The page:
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Judgment on the king of Tyre (28:1-19)
The king of Tyre, as representative of the whole nation, is now condemned on account of the pride for which Tyre was famous. Because of the wealth and strength that the country gained through clever trading, Tyre saw itself as all-powerful, answerable to no one. It considered itself to be a god among the nations of the commercial world (28:1-5).
Yahweh, the only true God, will tolerate Tyre’s arrogance no longer. The day of Tyre’s judgment has come (6-7). The city in both its island and mainland sections will become rubble and will be thrown into the sea. The king who thought he was a god will be killed by the foreigners whom he despised, and his body thrown into the sea (8-10).
Tyre, still represented in its king, thought of itself as one who lived in paradise - wealthy, wise, happy, in need of nothing (11-13). Not satisfied with the security it enjoyed and the dominion it exercised over God’s earth, Tyre fell into the sin of wanting to be like God. Just as those who lived in the original paradise were driven out for their arrogance and rebellion, so proud Tyre will be shamefully removed from its place of honour and power (14-17). By the selfish greed and arrogant ambition of its trading activity, Tyre has corrupted itself. It will therefore come to a humiliating end by being smashed and burnt before the gaze of the nations through whom it has made itself rich (18-19).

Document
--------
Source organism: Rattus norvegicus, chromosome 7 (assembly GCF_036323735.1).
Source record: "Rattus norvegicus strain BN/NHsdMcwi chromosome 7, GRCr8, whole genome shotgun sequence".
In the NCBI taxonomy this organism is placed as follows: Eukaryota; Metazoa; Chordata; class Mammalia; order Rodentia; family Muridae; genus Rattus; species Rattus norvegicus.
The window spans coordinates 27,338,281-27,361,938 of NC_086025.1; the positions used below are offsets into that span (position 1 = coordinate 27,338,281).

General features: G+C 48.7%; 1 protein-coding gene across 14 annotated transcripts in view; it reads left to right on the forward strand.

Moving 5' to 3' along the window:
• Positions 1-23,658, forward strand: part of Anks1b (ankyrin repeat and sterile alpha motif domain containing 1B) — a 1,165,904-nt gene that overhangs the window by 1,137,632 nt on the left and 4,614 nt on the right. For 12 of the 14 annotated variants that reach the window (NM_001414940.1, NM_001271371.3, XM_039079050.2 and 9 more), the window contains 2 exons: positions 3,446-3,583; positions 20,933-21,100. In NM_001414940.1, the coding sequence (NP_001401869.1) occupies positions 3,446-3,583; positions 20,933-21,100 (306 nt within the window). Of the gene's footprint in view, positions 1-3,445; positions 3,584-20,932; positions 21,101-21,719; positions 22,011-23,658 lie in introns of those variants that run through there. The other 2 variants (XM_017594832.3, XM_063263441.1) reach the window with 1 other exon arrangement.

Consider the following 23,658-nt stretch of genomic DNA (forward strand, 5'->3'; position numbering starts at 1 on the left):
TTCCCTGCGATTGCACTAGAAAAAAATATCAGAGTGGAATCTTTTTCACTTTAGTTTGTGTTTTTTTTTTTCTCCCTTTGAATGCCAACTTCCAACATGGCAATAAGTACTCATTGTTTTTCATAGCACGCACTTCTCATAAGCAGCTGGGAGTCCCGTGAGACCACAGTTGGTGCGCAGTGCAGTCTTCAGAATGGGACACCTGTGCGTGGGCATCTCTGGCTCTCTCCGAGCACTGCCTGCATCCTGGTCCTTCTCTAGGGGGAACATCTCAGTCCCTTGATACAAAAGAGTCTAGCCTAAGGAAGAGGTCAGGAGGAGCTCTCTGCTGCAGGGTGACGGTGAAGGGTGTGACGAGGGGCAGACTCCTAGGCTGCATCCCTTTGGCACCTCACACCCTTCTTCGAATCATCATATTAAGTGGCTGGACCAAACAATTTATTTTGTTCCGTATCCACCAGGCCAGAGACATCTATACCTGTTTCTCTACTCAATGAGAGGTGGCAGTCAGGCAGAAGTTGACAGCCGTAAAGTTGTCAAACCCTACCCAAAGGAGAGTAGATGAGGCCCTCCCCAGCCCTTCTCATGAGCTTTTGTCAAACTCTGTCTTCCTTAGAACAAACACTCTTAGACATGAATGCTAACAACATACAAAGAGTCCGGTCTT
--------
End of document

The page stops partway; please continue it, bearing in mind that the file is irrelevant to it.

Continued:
Judgment on Sidon (28:20-26)
Sidon, to the north of Tyre, was another neighbouring state that had oppressed Israel. It too will experience a bloody judgment (20-23). As a result God’s people will have relief from suffering and a more enlightened understanding of him (24). When God has destroyed their enemies, he will bring them back to live contentedly in their land again. His righteous dealings with them will be a striking demonstration to the surrounding nations that the God of Israel is holy (25-26).
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Flemming, Donald C. "Commentary on Ezekiel 28". "Fleming's Bridgeway Bible Commentary". https://studylight.org/
the Third Week after Epiphany